All the projects we worked on, the inventories of birds and turtles, they all tie into Abenaki culture. The turtle is a sacred animal for us and many other communities, because according to legend, the world was created on the back of a turtle. And when we talk about vascular plants and medicinal plants, there's a strong cultural element to that too. People still use Medicinal plants in our community. As for birds, a lot of people have told me you can see Bald Eagles here. They are such majestic birds. We might see one fly overhead. The Bald Eagle is also part of our culture.

Why did we build the lookout here? This marsh has the greatest concentration of herptiles. There are frogs: Bullfrogs, Grey Treefrogs, Spring Peepers, Green Frogs, Leopard Frogs, and more. There are also turtles: Painted Turtles, Snapping Turtles. When we were taking inventory, this is where we found the greatest numbers of these two species.

If you face the marsh, you see a nice forest, but it isn't very wide. There's a road right behind it, a pool, a parking lot, a playing field, some homes. The turtles would come out of the marsh and they would get hit by cars or end up being disturbed by all sorts of people while they were trying to lay their eggs. So we built a fence to contain the turtles, and keep people from disturbing them. We also set up artificial egg-laying sites. Because the fence prevented them from accessing their old egg-laying sites—the playing field, the area near the pool, the parking lot—we had to create artificial egg-laying sites to give them an alternative. The first year we set up egg-laying sites, and when we came back the next June, in egg-laying season, it was very busy. Several hundred turtles laid their eggs there, for the first time. We were extremely satisfied with the results. This means that the sites were set up properly. Of course we worked with a herptile specialist.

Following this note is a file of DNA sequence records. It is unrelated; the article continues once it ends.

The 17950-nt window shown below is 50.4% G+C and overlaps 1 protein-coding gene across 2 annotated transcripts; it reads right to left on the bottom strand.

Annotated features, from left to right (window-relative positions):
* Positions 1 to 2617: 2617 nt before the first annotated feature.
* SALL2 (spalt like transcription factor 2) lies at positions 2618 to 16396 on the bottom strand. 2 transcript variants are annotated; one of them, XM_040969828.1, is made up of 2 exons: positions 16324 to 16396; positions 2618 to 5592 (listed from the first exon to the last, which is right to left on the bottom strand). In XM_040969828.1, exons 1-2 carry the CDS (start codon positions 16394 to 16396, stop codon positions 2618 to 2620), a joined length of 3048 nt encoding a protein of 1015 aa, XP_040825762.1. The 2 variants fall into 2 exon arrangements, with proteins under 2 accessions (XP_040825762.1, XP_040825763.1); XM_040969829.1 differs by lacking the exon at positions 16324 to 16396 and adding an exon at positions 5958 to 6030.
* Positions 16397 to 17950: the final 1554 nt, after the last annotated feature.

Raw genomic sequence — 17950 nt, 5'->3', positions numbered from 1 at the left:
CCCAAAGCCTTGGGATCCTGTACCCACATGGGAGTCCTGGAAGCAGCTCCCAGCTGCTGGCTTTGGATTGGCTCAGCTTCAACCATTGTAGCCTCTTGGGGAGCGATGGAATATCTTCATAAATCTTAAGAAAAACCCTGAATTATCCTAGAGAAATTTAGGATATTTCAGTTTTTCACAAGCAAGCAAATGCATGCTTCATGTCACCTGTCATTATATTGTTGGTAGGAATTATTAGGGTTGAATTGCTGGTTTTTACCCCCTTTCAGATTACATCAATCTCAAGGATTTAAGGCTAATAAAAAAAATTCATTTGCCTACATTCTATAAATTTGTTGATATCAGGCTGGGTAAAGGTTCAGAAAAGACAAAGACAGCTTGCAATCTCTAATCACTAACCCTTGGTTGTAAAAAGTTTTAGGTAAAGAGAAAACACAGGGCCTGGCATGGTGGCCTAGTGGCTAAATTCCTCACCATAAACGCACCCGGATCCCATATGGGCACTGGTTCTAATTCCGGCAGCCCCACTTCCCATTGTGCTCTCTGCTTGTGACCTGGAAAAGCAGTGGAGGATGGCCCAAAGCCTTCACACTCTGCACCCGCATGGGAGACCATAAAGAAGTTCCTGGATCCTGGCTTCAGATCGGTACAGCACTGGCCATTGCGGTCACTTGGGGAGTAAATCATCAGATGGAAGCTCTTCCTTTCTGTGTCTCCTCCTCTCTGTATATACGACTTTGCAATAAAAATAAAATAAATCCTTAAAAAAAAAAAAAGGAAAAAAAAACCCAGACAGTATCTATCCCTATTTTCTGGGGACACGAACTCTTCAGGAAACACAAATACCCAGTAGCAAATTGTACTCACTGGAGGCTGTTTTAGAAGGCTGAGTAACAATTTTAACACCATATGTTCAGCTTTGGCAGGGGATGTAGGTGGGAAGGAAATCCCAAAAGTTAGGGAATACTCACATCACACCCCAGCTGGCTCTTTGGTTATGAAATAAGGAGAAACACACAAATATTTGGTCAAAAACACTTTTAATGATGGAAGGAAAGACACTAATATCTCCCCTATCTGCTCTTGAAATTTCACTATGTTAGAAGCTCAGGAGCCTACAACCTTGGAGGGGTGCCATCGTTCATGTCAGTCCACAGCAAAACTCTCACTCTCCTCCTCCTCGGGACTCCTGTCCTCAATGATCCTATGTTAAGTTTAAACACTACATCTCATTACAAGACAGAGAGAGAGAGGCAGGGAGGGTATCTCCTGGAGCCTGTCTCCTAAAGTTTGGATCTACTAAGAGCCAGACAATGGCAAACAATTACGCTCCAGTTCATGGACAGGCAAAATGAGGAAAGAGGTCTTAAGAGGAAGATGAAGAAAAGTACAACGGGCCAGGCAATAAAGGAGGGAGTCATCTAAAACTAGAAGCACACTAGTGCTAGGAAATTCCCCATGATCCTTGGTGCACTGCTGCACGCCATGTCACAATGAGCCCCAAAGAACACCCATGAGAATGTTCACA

The two turtles... you could see a Painted turtle laying her eggs right next to a Snapping Turtle, also laying her eggs. These two species coexist very well. They are not enemies, but it's rare to see them together. Painted Turtles are much more common. They are often seen in groups. You can see them basking in the sun on a tree trunk. There can be up to 15 or 20 turtles sitting together. They sit there and bask in the sun. As for Snapping Turtles, you'll only see one at a time, and much more rarely, because these turtles are much more shy. They keep to the water and stay more hidden. That's because their defence mechanisms are less effective than those of the Painted Turtle. The Painted turtle has a larger plastron and a rounded carapace, and can retract all of its appendages into its shell. The Snapping Turtle has a flatter carapace, and its plastron is relatively smaller. It is unable to retract its appendages. So it's easier for predators to attack it.

People have misconceptions about turtles. They think turtles are slow, they think they can't see very well. Those are all urban legends; turtles can see very well. It's incredible! They also have highly developed hearing. And they can move very fast.